It could only ever have been an Australian. Which other nationality would have thought - "Well, there's a nice looking volcano, I'm going to try and slide down it on my picnic table?"
Factor in that Cerro Negro is also the most active volcano in Nicaragua and we can only imagine the jokes and bemused expressions that were made when Bigfoot Hostel founder Daryn Webb dragged yet another item of household furniture up to the peak.
Yet, he was not to be deterred. Eventually moving away from fridges and the odd mattress, he created a customised wooden toboggan and - with it - volcano boarding erupted.
Ten years later and some 25,000 daredevils have propelled themselves down the slope of unforgiving black gravel and ash with Bigfoot. And with CNN ranking it as #2 in its 'Thrill Seeker's Bucket List', a visit to Leon to don an orange jumpsuit is likely to remain a staple on the Central American backpacker highway.
the way up : 45 minutes
Our day begins at 9 a.m. with a bumpy truck ride from Leon to the foot of Cerro Negro. After a few apprehensive murmurs of "what the hell are we doing - have you seen the size of that thing?!", we hoist our boards onto our backs and begin the sometimes tricky climb to the summit.
Stumbling over loose gravel and almost knocked over by the wind, this 45 minute hike is a little taxing for those not formerly mountain goats but perfectly manageable. After all, Emily has been known to fall over on flat ground in empty corridors so, if she can do it, you can.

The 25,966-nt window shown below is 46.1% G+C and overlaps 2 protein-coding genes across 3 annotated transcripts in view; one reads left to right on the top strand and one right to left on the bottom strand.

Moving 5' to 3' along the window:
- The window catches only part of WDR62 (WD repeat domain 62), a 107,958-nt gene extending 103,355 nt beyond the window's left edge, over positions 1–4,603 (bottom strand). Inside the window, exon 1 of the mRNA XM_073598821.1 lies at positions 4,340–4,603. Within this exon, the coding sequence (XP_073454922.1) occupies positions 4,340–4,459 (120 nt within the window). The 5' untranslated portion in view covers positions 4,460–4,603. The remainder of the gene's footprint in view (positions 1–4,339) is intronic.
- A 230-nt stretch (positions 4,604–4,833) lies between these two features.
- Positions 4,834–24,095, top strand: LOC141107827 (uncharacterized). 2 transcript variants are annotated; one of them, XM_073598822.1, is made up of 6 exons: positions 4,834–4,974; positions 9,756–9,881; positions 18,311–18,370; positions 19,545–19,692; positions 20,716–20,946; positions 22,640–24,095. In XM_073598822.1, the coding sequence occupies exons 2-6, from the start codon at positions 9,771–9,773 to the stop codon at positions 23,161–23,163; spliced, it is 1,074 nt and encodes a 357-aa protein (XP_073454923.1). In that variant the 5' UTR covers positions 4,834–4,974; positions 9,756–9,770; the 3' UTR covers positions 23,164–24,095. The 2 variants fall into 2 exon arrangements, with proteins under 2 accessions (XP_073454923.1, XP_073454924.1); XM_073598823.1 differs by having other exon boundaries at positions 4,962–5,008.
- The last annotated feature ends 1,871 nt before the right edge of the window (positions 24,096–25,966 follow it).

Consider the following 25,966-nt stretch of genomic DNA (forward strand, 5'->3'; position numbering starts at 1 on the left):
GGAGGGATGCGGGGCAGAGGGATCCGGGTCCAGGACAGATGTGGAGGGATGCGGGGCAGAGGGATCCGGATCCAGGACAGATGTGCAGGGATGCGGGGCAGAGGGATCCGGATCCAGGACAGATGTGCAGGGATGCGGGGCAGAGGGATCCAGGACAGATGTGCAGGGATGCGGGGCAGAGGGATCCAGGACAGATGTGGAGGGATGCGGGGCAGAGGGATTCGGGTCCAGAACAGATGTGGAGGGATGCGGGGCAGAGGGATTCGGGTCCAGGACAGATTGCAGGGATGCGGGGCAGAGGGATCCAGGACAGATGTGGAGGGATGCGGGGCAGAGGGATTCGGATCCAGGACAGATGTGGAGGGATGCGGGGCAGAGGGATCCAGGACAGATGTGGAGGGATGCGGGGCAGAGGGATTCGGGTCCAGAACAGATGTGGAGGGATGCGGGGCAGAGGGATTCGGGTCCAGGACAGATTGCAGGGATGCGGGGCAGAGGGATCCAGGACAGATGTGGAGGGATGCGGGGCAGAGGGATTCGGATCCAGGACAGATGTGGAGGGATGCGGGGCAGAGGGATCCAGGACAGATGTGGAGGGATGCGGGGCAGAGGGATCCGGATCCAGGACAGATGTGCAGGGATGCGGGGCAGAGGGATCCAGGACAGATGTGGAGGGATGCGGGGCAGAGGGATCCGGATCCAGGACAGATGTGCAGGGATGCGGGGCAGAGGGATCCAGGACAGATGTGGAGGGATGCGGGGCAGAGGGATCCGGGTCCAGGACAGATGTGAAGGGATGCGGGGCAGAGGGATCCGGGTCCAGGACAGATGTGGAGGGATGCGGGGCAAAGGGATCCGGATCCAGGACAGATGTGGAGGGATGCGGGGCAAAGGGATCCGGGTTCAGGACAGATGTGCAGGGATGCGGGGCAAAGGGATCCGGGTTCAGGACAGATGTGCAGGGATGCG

We've been up our fair share of volcanoes in the last six months, but the topography here was unique. Panoramic views of lush green, with other volcanoes scattered around, contrasting with the charcoal desert caused by the 24 eruptions.
Dotted along the summit, pits of volcanic ash release white plumes of sulphur smoke and heat ascends from below - a stark reminder that this volcano is only resting.
the way down : 20 seconds
The reason we chose Bigfoot was not just because they created the whole madcap sport and have an ice-cold beer waiting for you at the end (okay, the beer helped), but because their boards are renowned as the fastest in town.
Their in-house record is an incredible 95km/h. The secret? A small section of formica.
Turns out that it is not just used to make gaudy 1980s kitchen countertops.
As plenty of travellers are more at home on the ski-slopes, one misconception many have before the trip is that it would be better to snowboard down. Although it may give you a cooler photo for Facebook, it is actually unlikely to give you much of an adrenaline rush; the terrain and weight distribution when standing don't really mix well.
So, in the main, volcano boarding technique can be summarised thusly: "sit down, lean back, go quick."
And quick we went.
Emily is up first and, after a slow start, she passes over the edge and disappears; the only way Andrew can chart her progress and assume that the pace has quickened is from the steady stream of expletives echoing from below.